Type “Eritrea freedom of speech” (without quotes) on Google and hit enter. You will get more than 2.3 million entries, and the majority are likely related to the level of repression on freedom of speech in that northeast African nation. A country that has banned all independent media since 2001 and kept editors of the banned media in incommunicado detention, Eritrea has earned some of the worst titles in the world:

“The most censored country in the world,” (Committee to Protect Journalists (CPJ), 2015; 2019); “the bottom list country for 10 consecutive years in a row” in the Press Freedom Index (Reporters Without Borders, 2007-2017); “the highest jailer of journalists in Sub-Saharan Africa,” (CPJ, 2019); and “the least connected country on earth,” (The Guardian, 2018), etc. 

While this has been edited for lack of space, readers are encouraged to connect the dots: “a country led without a constitution”; “construction banned since 2006”; “import and export businesses banned since 2003 where the ruling party’s stores ration basic food items”; “closed the only university since 2006”; “never conducted election with the sitting president in power since 1993”; “nationals cannot leave the country from the age of 5 onwards,” etc., etc.

In today’s Eritrea, journalism as a profession has been effectively categorized as a crime. As a result, nationals who want to work in the profession have been forced into extended hibernation while a few lucky ones have fled the country. That is why I am in exile. That is the reason associations such as PEN Eritrea are founded in exile to serve as point of contacts between the most closed country and the outside world. 

(Side note 1: Being a stateless person, few years ago I used to say, “‘home’ is my mailing address,” but now I consider Athens, Ohio, as my home. In every stop, I could not help compare the location I was visiting with the familiar environment of Athens. Only then did I realize how I had adopted Athens over the years. It does serve me as a springboard for my activism and is my sanctuary.)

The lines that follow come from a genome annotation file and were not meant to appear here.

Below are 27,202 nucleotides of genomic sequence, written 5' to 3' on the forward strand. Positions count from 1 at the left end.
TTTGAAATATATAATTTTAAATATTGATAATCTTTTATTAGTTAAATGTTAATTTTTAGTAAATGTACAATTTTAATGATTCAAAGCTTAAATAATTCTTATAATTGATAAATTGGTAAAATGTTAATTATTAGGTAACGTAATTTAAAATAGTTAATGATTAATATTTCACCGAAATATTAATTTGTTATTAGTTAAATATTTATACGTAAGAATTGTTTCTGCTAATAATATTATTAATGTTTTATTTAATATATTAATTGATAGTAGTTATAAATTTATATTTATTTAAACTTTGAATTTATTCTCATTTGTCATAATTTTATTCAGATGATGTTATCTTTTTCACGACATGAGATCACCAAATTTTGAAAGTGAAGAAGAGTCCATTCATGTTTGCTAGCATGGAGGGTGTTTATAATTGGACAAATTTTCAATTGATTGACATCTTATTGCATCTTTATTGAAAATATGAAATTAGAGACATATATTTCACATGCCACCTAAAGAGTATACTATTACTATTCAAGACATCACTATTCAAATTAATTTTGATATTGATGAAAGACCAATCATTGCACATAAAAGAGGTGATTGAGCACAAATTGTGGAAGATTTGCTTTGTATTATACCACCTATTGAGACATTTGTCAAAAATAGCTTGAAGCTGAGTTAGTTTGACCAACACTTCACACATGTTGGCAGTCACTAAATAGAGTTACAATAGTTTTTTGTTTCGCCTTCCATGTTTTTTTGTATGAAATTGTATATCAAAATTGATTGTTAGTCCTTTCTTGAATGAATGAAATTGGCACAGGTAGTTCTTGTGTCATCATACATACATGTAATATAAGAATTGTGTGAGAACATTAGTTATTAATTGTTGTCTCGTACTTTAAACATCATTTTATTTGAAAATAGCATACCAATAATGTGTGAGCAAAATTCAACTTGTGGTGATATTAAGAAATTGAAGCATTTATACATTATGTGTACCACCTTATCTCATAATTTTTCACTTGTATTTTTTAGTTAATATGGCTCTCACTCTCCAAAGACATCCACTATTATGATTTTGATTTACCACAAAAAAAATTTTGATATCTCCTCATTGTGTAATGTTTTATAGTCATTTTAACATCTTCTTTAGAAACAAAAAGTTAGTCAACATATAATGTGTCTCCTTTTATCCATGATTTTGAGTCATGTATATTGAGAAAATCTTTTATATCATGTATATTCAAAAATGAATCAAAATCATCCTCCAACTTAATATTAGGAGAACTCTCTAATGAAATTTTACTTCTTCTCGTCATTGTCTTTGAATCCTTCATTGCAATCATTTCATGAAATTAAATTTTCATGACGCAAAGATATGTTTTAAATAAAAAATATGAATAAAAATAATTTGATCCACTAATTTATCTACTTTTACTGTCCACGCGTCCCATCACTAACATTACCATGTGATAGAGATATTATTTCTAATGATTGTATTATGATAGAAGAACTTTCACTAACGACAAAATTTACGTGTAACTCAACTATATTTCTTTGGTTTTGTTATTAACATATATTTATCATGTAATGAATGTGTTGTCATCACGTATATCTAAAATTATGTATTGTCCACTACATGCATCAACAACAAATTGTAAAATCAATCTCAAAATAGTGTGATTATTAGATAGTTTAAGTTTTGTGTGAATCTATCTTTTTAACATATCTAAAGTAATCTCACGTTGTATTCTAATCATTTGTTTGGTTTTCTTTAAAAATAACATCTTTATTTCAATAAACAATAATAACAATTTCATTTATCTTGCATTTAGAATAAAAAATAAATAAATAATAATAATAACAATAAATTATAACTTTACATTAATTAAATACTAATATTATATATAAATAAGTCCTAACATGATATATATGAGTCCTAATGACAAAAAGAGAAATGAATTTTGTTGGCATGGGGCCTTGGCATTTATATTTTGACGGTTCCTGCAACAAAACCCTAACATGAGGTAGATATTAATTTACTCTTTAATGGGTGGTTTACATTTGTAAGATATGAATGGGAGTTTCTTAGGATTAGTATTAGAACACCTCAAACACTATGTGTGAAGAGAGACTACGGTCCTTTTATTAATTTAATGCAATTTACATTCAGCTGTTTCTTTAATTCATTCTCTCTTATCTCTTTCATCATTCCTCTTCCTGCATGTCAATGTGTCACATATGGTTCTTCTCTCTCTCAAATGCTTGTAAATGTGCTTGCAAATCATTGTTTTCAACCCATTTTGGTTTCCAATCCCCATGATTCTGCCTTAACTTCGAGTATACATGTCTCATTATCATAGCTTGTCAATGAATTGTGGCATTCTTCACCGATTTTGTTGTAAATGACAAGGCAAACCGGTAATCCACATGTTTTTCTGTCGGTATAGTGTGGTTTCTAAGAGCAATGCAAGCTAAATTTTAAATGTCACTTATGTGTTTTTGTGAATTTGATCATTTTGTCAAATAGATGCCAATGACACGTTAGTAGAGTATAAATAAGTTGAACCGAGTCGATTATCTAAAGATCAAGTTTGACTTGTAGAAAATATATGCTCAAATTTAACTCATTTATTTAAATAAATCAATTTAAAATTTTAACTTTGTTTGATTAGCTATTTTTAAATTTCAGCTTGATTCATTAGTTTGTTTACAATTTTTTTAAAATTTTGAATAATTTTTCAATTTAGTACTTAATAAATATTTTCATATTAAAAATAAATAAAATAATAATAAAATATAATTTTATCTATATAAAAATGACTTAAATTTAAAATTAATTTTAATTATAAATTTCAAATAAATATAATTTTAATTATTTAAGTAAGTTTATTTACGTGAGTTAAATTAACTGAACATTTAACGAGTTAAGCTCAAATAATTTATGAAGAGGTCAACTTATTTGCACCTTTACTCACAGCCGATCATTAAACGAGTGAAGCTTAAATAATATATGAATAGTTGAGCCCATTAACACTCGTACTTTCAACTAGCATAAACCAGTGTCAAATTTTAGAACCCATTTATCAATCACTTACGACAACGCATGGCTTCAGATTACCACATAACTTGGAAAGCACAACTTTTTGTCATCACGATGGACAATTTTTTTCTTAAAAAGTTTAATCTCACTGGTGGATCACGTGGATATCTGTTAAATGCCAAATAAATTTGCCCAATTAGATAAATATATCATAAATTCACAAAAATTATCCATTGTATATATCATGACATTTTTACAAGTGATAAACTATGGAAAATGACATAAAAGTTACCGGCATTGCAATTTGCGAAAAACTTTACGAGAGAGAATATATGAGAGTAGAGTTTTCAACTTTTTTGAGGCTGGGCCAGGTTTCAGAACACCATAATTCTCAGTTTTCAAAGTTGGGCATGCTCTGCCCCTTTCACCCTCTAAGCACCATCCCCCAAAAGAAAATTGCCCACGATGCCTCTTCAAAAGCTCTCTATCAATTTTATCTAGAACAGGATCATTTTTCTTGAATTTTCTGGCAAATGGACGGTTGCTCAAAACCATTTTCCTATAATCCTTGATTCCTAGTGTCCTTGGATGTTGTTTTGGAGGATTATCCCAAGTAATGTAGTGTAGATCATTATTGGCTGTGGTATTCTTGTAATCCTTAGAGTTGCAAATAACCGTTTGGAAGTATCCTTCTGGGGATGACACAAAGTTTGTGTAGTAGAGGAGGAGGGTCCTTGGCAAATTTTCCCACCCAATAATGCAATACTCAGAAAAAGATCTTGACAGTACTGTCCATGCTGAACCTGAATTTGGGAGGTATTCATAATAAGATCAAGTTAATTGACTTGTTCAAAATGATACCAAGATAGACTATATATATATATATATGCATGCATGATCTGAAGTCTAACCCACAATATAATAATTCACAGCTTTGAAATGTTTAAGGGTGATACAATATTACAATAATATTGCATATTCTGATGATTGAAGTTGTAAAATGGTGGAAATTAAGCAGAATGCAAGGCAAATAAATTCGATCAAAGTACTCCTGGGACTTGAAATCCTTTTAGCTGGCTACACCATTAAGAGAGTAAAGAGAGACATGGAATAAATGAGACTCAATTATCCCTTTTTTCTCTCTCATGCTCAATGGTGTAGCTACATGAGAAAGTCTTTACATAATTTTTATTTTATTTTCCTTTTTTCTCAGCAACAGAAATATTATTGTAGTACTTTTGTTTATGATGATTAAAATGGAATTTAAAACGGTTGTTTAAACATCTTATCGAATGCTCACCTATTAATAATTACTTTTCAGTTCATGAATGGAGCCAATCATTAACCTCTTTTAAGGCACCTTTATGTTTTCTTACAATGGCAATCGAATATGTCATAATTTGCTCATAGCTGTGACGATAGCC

In such grim state as Eritrea, to quote James Baldwin, since "silence is not only criminal but suicidal,” resistance becomes mandatory.

From mid-October until the first week of November, I travelled to Europe for three weeks and visited five countries for the same purpose. To borrow an expression from Baldwin, “I have been making as much noise as I can.” 

At every stop and event, I could not help but notice a row of amused and bewildered listeners who seem to be struggling to imagine a reality that outdoes fiction. 

My first stop was at the Frankfurt Book Fair, arguably the world’s biggest and oldest book fair. A book that a colleague and I translated from Tigrinya into English now has been translated into German and was presented at the book fair. Author of the book is an Eritrea-Swedish journalist Dawit Isaak, winner of the 2017 UNESCO/Guillermo Cano World Press Freedom Prize. Isaak, along other 11 colleagues, has been held in incommunicado detention in Eritrea since September 2001.

From Frankfurt, I headed to Malmö, Sweden, to attend an event organized by Malmö City Archives and the Movement Museum. The city of Malmö plans to open a freedom of expression library and name it for Dawit Isaak.

The event was attended by campaigners who have been working for his release; media students from the university; and friends and family members of the journalist. Taking Isaak’s case as point of departure, I spoke on the state of the media in Eritrea. 

The seminar was not limited to that topic, however. I was joined by two panelists from PEN Sweden’s Writers-in-Prison Committee and Malmö's sanctuary program fellow, a journalist from Afghanistan. With the rise of populist and ultra-nationalist leaders across the world, our panel highlighted how journalists are increasingly facing difficulty in carrying on their work. As a result of the new trend, censorship and self-censorship, threats and violence have increased, including among previously “safer” countries.